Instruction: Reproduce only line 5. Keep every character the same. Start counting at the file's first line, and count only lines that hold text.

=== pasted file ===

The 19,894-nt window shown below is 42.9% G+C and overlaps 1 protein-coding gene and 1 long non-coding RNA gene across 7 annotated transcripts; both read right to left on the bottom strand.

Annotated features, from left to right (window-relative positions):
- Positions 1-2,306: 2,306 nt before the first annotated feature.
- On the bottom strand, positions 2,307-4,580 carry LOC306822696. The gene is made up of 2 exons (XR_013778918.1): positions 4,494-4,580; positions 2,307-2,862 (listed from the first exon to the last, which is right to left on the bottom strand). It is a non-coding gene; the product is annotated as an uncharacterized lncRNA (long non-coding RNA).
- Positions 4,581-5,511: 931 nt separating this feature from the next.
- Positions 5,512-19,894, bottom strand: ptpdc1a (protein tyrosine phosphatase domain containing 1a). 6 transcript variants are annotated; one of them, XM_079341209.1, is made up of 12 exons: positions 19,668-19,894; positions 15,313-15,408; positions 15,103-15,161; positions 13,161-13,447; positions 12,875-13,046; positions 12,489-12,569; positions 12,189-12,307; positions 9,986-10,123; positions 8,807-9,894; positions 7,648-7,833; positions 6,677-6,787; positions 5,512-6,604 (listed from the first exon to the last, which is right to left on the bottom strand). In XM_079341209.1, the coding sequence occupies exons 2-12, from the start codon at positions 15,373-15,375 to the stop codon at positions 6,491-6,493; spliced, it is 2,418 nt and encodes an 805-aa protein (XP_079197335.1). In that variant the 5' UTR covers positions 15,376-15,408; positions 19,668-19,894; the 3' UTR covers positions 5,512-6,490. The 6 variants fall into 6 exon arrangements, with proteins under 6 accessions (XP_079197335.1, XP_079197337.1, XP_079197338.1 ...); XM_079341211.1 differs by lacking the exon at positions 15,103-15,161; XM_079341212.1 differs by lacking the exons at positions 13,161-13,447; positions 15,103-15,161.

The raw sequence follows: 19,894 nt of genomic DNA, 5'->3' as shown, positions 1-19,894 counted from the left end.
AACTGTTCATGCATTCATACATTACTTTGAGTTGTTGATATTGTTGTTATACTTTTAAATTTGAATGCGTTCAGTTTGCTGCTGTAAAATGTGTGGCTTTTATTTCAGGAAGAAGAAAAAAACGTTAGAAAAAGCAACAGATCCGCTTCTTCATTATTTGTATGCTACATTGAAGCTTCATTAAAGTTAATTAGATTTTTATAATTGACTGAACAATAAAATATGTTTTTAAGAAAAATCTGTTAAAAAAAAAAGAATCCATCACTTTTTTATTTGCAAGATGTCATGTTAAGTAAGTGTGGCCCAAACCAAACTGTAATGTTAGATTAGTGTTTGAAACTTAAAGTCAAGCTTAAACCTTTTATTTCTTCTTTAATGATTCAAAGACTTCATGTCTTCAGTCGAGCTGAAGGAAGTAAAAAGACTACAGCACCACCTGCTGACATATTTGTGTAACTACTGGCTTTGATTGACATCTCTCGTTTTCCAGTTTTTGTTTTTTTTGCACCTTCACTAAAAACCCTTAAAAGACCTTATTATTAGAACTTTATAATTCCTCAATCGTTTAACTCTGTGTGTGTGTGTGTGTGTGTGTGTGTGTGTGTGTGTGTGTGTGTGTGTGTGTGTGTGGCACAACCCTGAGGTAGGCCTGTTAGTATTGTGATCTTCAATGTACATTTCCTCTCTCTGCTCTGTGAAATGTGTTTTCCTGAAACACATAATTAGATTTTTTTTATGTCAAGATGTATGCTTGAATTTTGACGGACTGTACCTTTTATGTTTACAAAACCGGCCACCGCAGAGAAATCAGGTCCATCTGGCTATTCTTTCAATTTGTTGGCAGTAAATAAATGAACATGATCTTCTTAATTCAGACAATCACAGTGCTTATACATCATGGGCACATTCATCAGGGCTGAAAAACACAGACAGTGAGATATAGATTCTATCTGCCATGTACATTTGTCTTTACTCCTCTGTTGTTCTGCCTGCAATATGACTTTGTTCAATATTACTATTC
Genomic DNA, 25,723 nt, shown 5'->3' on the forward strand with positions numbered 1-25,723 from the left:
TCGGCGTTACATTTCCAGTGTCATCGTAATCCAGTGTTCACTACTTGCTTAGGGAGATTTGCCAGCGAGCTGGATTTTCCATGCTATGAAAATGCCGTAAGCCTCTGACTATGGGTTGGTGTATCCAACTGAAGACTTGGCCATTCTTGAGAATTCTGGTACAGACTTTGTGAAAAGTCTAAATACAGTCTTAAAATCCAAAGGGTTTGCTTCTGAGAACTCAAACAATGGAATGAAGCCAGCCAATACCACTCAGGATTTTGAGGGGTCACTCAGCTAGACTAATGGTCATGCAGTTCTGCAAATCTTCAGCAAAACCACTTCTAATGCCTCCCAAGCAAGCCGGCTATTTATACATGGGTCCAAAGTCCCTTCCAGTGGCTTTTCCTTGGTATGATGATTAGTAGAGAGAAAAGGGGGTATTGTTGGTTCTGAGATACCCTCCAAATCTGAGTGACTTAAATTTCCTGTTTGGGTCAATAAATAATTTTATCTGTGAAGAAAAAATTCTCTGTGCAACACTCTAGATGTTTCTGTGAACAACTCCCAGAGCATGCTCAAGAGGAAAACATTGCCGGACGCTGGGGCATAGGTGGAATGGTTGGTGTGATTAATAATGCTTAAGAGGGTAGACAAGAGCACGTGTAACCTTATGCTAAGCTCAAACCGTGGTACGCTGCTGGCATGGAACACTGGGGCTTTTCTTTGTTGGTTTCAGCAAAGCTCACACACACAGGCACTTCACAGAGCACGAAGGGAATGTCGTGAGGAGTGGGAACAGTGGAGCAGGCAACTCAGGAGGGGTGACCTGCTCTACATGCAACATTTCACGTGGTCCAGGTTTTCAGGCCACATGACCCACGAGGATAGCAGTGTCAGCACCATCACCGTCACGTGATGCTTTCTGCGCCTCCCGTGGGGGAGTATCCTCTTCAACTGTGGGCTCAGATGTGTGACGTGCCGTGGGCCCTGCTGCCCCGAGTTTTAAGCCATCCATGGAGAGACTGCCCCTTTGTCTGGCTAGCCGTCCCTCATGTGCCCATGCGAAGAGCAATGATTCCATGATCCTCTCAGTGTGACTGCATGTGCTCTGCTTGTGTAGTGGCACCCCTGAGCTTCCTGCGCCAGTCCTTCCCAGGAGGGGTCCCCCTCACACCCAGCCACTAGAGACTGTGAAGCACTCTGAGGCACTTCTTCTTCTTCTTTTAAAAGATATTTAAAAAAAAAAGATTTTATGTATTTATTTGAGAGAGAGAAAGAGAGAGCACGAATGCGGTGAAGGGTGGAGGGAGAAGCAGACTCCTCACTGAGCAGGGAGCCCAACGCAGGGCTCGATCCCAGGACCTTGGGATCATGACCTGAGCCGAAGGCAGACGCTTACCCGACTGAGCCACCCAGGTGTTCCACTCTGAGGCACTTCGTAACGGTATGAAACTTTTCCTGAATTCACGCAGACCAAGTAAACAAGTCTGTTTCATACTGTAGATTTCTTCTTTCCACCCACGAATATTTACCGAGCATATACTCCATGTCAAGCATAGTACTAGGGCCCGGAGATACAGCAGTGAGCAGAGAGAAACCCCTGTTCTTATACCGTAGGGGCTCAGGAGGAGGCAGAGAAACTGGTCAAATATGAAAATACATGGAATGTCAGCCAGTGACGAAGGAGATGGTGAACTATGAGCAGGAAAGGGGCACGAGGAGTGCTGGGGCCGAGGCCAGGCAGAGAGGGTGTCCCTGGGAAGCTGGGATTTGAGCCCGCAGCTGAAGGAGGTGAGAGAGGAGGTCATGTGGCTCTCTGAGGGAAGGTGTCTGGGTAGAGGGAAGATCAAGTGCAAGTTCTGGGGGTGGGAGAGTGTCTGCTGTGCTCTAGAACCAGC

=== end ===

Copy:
- Positions 4,581-5,511: 931 nt separating this feature from the next.